Tuesday, November 24, 2009


I was ready to turn in my moviegoers card. After the CGI sewer spillage of "2012" and the message-wielding mallet that was "Precious," I needed to have my cinematic senses replenished.

"Pirate Radio" did the job.

This is why you go to the movies. To be entertained. To be engrossed. To be educated about some event or some people you never knew about. "Pirate Radio" took me to a world of which I had only heard anecdotal snippets . Now I'm an expert on 60s British rock radio. Who knew?

Apparently, during that decade, rock radio stations were virtually verboten in Great Britain. So much so that government officials often went to great lengths to shut the upstarts down. And those broadcasters then went to even greater lengths to keep the music coming. And, in this film, you meet one such bunch. They followed the "pirate" classification to a capital P. They grabbed a boat and headed for the high seas. The SS Radio Rock. A ramshackle barge that is the studio and the home address of a family of also-ran and fledgling disc jockeys.

The one American platter player is portrayed by Phillip Seymour Hoffman, who once again provides a master class on how an actor can do something different in every movie he does. Tom Hanks and Robert Di Niro, please take note. It is possible to vary your performance from film to film. The rest of the disc jockeys are the usual collections of misfits. From stoners to kids. You learn pretty quickly that one young teenager is a virgin and has never met his father. You don't need a slide rule to know that, by movie's end, he will get laid and discover his dad is among the air personalities on the boat. Predictable? Hell yes. But, you can still have a fun ride even if you know where you're going.

Of course, back in England, there is one government official who has Radio Rock in his crosshairs. Kenneth Branagh plays the villain in this piece and, with his 60s haircut, glasses, and mustache, he looks just like Floyd the Barber. In another slick piece of casting, the aforementioned virgin's mom shows up for ten minutes. For nine of those minutes, I didn't even know Mom was being played by Emma Thompson behind these ugly Twiggy-like sunglasses and a Diana Rigg leopard coat from the Avengers.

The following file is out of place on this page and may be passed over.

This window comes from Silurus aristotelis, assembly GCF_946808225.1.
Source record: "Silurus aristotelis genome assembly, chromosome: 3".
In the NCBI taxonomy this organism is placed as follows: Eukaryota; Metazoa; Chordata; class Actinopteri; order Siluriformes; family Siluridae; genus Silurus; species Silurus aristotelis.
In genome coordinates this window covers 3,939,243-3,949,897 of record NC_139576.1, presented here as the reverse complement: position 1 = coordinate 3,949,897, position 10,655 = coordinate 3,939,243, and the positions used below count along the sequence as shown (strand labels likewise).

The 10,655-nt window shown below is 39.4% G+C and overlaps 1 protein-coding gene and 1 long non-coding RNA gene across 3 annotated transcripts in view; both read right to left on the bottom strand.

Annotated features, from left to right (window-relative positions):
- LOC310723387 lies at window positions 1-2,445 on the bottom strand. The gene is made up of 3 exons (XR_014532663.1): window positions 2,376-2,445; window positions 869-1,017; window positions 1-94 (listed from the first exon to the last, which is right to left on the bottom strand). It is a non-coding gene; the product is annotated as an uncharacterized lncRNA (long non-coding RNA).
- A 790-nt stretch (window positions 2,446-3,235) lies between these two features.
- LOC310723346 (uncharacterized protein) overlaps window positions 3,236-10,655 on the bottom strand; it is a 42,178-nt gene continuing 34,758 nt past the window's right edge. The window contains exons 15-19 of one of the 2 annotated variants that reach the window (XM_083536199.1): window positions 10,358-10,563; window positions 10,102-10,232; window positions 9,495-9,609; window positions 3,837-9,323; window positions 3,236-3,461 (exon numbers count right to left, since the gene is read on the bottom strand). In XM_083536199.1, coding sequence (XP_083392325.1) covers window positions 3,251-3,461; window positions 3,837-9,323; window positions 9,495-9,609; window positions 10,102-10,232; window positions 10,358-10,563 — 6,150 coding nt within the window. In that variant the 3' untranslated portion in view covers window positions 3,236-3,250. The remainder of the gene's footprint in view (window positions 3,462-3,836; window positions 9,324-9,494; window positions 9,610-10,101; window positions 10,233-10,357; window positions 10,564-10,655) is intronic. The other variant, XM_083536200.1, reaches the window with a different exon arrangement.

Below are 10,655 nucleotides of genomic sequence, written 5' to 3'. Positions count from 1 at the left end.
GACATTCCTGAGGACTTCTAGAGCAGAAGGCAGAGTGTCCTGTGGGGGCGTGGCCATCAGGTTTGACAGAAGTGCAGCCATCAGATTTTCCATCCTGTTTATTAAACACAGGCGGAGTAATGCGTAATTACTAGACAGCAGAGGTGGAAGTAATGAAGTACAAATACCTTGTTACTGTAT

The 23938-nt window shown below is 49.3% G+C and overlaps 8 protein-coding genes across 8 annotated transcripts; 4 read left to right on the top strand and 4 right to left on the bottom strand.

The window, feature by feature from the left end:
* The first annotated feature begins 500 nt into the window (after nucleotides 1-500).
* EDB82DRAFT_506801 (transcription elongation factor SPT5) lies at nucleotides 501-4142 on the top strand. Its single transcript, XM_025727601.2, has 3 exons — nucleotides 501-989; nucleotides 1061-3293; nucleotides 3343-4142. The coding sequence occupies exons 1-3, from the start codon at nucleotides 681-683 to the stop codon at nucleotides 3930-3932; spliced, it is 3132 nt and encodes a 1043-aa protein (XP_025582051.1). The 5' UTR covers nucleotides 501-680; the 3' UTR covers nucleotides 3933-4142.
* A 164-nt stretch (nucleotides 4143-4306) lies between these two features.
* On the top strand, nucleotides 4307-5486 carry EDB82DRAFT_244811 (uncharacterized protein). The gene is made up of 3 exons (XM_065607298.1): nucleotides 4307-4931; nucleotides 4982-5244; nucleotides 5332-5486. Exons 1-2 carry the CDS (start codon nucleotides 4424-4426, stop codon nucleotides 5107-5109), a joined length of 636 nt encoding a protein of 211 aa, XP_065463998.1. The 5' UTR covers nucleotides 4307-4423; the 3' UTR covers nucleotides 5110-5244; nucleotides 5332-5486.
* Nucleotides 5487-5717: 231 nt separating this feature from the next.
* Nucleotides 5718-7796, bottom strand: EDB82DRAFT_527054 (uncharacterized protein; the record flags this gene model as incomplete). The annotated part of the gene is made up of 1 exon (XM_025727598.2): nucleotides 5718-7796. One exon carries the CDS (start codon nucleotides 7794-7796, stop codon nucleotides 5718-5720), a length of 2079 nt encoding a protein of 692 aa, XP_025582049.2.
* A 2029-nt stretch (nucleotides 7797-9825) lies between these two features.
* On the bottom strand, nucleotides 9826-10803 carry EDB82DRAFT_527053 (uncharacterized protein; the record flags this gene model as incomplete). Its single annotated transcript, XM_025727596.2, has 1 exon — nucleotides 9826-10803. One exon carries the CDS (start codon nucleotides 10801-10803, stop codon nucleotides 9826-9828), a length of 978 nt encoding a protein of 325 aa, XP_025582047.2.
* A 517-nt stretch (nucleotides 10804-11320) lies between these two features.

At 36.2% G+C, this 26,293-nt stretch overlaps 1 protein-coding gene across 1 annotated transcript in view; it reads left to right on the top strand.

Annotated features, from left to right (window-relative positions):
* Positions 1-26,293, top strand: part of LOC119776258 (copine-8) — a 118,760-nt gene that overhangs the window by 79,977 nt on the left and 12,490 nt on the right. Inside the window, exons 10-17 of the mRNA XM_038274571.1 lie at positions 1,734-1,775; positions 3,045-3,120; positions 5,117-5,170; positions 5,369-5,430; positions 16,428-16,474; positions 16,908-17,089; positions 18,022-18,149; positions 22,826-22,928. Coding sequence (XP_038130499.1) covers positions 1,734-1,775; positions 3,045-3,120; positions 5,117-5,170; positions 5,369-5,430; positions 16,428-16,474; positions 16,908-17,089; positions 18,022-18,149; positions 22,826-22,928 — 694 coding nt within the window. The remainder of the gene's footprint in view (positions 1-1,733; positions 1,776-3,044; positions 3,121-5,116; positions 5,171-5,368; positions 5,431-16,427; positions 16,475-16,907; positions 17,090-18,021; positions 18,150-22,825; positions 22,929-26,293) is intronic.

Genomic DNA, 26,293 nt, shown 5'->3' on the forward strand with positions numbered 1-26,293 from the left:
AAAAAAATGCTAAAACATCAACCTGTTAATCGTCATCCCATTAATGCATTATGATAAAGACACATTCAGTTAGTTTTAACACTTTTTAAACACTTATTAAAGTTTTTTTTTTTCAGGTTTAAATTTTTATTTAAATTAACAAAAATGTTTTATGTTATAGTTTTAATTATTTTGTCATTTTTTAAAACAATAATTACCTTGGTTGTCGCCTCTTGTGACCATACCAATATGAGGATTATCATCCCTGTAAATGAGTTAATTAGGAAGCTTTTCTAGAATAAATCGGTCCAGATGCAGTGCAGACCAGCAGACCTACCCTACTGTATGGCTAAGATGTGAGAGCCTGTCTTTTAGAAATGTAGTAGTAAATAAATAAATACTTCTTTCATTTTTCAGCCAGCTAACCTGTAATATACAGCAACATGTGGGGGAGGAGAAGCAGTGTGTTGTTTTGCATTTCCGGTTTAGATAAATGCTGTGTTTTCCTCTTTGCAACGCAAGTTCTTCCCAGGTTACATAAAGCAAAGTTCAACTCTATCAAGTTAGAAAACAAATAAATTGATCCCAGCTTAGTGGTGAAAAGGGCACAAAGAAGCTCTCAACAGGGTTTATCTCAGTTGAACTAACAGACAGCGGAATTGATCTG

"Pirate Radio" was directed by Richard Curtis, who helped create the "Mr. Bean" TV show and also was responsible for my latest favorite Christmas classic "Love Actually." Curtis is a master storyteller who loves to incorporate pop music into his films. He does it in spades here, as "Pirate Radio" provides the best movie soundtrack compilation since "American Graffiti." As a result, we wind up with a film that has to be seen and heard. And the tunes here run the gamut. From the Rolling Stones to, mystifyingly, Herb Alpert croaking through "This Guy's In Love with You." He never sounded better.

At the end of the movie, Pirate Radio literally and figuratively sinks. But it is saved by its fans---literally and figuratively. Spoiler alert: imagine an episode of "WKRP in Cincinnati" set on the Titanic. Again, I'm revealing here nothing you won't figure out an hour earlier. But, still, you want to walk the plank. And please stay for the closing credits, which are set against a montage of practically every rock music album ever pressed.

Movie theaters are apparently safe again.

Dinner last night: Back in LA for a Taylor Ham sandwich.

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